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Subject: Re: [Boost-users] noncopyable and move semantics
From: Nevin Liber (nevin_at_[hidden])
Date: 2011-07-28 12:12:31

On 28 July 2011 04:53, John M. Dlugosz <mpbecey7gu_at_[hidden]> wrote:

> On 7/26/2011 11:35 AM, Nevin Liber wrote:
> Doesn't the problem go away if you don't use boost::noncopyable at all?
>> If one agrees
>> that the C++0x mechanism is superior, is there still a use case under
>> C++0x for
>> boost::noncopyable?
> Because some compilers support move references but don't support the
> =delete syntax.

You don't need =delete (or any) syntax for this. If you declare a move
constructor, the copy constructor is implicitly declared (by the compiler)
as deleted.

Admittedly, this doesn't address the case for older compilers that don't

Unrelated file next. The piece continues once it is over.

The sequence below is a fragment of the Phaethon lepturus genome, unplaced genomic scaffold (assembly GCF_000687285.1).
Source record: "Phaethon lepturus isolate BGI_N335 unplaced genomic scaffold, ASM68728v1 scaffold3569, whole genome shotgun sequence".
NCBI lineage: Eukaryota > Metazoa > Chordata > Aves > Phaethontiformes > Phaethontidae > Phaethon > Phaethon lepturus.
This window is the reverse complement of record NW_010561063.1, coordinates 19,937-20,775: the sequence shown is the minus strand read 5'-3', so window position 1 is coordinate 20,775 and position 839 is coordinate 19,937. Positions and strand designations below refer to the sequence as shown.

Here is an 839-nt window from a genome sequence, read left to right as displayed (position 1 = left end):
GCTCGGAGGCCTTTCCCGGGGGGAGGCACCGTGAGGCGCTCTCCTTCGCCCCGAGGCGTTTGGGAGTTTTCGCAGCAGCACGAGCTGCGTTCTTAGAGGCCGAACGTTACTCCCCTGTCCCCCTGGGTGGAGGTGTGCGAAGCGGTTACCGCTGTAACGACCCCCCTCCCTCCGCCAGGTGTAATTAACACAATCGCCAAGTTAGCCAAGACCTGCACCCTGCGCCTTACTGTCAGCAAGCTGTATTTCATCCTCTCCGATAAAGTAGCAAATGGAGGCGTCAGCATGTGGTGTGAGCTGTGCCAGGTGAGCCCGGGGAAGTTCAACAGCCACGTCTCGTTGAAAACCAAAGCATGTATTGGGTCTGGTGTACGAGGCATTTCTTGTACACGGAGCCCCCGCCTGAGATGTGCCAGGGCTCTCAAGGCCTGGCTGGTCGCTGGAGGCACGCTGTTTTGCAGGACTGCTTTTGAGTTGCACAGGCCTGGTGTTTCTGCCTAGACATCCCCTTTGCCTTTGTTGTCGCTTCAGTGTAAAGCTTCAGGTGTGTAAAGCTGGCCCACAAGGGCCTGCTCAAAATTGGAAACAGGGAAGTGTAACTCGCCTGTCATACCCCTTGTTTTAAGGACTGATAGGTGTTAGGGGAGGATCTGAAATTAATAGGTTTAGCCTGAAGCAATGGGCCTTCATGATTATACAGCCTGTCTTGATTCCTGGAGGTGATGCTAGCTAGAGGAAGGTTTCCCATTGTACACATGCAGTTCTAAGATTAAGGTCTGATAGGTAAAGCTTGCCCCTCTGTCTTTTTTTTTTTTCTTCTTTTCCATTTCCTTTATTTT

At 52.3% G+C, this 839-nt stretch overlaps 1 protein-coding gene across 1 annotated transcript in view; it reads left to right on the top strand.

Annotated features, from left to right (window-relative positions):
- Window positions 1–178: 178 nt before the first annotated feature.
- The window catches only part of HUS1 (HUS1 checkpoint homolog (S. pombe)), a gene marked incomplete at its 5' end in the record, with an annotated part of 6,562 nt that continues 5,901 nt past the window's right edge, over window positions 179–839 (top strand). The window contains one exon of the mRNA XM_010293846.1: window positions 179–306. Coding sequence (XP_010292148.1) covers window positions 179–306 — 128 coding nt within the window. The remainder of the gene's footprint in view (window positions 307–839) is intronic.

implement the rules that came out of the C++0x Batavia meeting.

In my mind "no copy" does not say anything about the ability to move. In
> fact, move will typically be just dandy if the compiler handles it. So I
> would like that meaning.

In order to reduce the chances of silently breaking existing code, the rules
of C++0x were chosen so that a C++03 "noncopyable" (in quotes because in
C++03 the closest we can get to that is to have an unimplemented private
copy constructor and copy assignment operator) class automatically is a
noncopyable+nonmoveable class under C++0x. I really don't think we should
mess with that.

 Nevin ":-)" Liber  <mailto:nevin_at_[hidden]>  (847) 691-1404

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